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Councillor envisions donation plan for city

Jun 21 2012

Victoria residents should have the opportunity to make donations or bequeath property to the city to help it achieve goals spelled out in its Official Community Plan, says Coun. Lisa Helps.

"I'm imagining an older person in Fairfield saying: 'I love this city. My grandkids live here. I want my grandkids to be able to live in a thriving, vibrant city that's affordable,' " Helps said. That person could leave their house to the city, which would then sell it and use the money.

"It would be with the exclusive purpose of making come alive the city's long-term plan."

An independent foundation could be established to administer the program, she said.

"It would be a private charitable foundation where people could donate money and/or leave their assets as a legacy to be deployed to carry out the objectives of the municipality in terms of the official community plan," Helps said.

Helps said she still has to do some research and sketch out the idea.

"But the principle behind it is a really creative, alternative way of generating revenue for the city in the long term using a mechanism that has been used by the private sector for a very long time."

Helps said the foundation would have to be focused and targeted.

"If people would leave their houses and estates to this foundation or leave a monthly donation of 10 bucks a month in perpetuity to this foundation, they certainly probably wouldn't want to see it used to repair a broken sewer main, for example," she said.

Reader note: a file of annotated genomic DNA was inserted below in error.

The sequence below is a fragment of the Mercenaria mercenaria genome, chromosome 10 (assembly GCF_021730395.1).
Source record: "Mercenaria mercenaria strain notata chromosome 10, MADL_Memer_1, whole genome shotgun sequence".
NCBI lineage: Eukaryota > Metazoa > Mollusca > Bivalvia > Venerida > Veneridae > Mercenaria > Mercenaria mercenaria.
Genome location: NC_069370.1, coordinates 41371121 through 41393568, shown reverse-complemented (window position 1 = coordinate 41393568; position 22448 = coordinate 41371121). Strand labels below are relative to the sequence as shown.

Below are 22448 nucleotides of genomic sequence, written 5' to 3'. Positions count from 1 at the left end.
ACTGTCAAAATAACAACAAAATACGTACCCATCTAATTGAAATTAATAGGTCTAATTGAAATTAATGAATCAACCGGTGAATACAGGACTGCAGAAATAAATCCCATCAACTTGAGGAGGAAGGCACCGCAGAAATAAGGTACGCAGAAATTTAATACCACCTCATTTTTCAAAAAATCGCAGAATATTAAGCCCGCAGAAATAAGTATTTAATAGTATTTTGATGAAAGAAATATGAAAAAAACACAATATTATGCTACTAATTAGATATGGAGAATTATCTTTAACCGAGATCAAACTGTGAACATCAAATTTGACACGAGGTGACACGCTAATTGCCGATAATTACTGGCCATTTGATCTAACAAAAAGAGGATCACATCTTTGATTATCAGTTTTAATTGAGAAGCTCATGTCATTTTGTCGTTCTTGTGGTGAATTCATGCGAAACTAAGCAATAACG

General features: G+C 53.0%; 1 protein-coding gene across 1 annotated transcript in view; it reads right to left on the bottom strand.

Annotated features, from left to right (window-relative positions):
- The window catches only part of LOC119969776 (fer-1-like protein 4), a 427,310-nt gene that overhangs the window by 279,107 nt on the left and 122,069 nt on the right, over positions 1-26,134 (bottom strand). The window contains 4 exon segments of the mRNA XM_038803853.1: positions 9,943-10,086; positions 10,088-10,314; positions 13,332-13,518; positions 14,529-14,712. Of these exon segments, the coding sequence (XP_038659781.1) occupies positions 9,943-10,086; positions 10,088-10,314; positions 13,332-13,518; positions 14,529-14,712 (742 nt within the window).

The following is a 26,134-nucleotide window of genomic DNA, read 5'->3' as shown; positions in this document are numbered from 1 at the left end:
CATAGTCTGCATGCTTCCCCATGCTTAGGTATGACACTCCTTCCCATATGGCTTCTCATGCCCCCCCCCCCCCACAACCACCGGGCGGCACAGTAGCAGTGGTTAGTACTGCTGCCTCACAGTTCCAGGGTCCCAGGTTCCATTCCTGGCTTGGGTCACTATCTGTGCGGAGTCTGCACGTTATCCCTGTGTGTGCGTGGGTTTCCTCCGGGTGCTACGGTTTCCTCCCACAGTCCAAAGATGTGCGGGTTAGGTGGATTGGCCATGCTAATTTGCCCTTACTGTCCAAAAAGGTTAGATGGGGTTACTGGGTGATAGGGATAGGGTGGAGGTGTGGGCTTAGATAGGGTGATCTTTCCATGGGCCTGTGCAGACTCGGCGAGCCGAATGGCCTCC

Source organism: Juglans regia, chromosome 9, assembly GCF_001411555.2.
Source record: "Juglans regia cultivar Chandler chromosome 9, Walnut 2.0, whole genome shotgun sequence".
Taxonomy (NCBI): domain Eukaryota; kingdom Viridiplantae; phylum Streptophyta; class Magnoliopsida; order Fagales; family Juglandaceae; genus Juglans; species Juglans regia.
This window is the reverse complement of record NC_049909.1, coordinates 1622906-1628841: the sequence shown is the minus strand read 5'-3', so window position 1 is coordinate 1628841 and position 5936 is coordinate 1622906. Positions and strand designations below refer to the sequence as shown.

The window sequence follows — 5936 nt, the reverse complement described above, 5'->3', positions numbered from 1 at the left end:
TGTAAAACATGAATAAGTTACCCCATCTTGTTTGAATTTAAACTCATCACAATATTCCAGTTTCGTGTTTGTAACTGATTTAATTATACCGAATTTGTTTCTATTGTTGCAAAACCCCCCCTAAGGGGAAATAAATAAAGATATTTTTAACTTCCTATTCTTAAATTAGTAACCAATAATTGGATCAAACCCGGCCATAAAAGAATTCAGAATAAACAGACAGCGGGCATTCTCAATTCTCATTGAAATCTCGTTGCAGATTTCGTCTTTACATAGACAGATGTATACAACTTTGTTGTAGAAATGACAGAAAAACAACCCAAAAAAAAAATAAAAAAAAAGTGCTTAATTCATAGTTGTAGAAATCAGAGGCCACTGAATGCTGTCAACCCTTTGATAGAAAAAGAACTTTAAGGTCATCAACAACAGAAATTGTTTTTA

Instead, the money could be targeted at specific sections of the official community plan, such as arts and culture, she said.

Helps does not envision such a foundation holding or managing property. Instead, it would sell anything it was bequeathed.

She also sees the foundation being led and run by citizens, perhaps with the mayor and one councillor sitting as part of a nine-person board.

Establishing such a foundation requires a long-term vision on behalf of both citizens and council, Helps said.

"The people who do it now or over the next five years - will not see the benefits from it. They simply will not," Helps said.

"It's not a quick fix. There are a lot of quick fixes and there are a lot of not-so quick fixes. This is the 30-year vision that I'm trying to put a little piece in place of now."


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